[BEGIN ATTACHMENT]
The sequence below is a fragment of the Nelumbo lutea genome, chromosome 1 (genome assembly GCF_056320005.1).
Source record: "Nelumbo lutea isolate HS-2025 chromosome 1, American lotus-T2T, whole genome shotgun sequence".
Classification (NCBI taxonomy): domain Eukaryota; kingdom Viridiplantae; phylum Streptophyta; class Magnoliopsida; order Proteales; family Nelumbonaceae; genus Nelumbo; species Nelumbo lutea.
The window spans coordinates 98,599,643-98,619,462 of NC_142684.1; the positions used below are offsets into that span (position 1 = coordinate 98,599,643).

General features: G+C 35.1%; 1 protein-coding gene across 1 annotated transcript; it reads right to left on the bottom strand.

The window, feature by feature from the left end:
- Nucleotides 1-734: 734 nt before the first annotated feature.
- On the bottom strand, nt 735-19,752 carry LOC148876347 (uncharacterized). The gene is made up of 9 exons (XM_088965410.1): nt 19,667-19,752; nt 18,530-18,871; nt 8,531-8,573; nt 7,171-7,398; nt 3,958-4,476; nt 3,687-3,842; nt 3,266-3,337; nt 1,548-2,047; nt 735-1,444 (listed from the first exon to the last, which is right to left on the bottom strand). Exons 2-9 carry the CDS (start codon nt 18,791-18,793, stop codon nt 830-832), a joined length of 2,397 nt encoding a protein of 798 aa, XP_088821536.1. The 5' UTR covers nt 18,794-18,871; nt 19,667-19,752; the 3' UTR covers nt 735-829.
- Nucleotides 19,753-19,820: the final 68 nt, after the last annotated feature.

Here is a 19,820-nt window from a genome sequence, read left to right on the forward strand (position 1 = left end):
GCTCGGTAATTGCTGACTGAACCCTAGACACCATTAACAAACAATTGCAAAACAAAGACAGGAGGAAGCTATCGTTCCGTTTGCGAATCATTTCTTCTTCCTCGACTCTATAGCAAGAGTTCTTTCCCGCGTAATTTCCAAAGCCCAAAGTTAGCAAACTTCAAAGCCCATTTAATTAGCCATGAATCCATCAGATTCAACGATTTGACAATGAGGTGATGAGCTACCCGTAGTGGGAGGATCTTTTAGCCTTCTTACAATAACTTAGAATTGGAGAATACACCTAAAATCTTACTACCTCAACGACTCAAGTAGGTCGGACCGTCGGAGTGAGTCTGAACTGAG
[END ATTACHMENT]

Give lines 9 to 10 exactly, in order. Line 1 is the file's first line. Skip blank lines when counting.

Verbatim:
- Nucleotides 19,753-19,820: the final 68 nt, after the last annotated feature.

Here is a 19,820-nt window from a genome sequence, read left to right on the forward strand (position 1 = left end):